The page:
Note that your family unit will generally consist of your spouse or de facto partner, your dependents and the dependents of your spouse or de facto partner. Children are generally limited to those under the age of 18, however, those who are substantially dependent on you for their upkeep may be added to a visa application up until the age of 24. Children aged 24 and older will need to secure their own visa pathway, unless they are dependent on you or your partner by reason of physical or mental incapacitation.

It is generally not possible to add your own parents, siblings or extended family to applications of this kind. To discuss visa options for other relatives looking to migrate to Australia, be sure to consult with one of our migration solicitors for an assessment.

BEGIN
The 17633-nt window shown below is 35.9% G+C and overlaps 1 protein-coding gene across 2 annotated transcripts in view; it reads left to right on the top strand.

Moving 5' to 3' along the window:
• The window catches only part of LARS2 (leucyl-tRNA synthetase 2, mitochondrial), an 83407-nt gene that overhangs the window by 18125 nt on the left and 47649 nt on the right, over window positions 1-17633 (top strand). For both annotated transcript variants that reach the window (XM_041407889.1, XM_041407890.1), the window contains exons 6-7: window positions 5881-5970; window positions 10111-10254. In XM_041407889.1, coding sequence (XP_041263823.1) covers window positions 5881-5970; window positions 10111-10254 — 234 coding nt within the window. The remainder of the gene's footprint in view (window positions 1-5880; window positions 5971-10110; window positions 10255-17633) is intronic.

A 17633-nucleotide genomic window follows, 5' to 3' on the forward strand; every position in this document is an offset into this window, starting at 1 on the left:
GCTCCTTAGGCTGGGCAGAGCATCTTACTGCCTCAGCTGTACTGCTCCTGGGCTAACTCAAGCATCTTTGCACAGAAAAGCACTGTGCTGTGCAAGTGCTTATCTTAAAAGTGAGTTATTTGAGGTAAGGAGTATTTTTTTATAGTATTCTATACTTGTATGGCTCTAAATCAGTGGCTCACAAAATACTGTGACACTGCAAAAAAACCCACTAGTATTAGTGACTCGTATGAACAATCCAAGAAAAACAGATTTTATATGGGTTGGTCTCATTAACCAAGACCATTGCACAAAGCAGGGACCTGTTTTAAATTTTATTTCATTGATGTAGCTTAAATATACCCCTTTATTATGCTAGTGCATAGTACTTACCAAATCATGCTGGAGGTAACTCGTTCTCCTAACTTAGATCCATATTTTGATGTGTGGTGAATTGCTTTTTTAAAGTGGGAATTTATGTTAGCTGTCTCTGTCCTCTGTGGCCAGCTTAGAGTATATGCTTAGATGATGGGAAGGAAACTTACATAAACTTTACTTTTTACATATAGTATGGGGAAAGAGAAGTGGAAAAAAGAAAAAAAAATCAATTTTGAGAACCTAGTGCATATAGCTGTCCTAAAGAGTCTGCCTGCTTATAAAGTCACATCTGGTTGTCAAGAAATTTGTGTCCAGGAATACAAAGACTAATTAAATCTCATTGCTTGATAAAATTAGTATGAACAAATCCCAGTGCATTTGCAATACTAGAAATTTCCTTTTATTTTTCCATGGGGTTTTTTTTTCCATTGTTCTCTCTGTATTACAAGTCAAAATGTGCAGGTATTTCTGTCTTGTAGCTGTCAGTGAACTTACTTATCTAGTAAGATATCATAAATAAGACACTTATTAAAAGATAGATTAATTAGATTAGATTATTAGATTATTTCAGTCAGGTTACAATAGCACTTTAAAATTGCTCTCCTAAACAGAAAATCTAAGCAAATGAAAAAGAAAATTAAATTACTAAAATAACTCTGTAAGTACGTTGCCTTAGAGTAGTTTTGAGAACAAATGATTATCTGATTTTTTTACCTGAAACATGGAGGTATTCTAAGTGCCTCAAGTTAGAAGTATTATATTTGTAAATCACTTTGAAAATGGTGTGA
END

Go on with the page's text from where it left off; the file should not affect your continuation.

A second instalment is payable for applicants, who have turned 18, who either cannot or do not evidence functional English abilities:

Application Charges

Subclass 132 visa is payable in 2 installments. Information regarding the associated visa application charges can be found below.

First Installment

  • Base application charge: $7,855
  • Additional applicant charge for an applicant who is at least 18: $3,930
  • Additional applicant charge for an applicant who is less than 18: $1,960

Second Installment – A second installment is payable for applicants, who have turned 18, who either cannot or do not evidence functional English abilities:

  • Primary applicant: $9,795
  • Secondary applicant: $4,890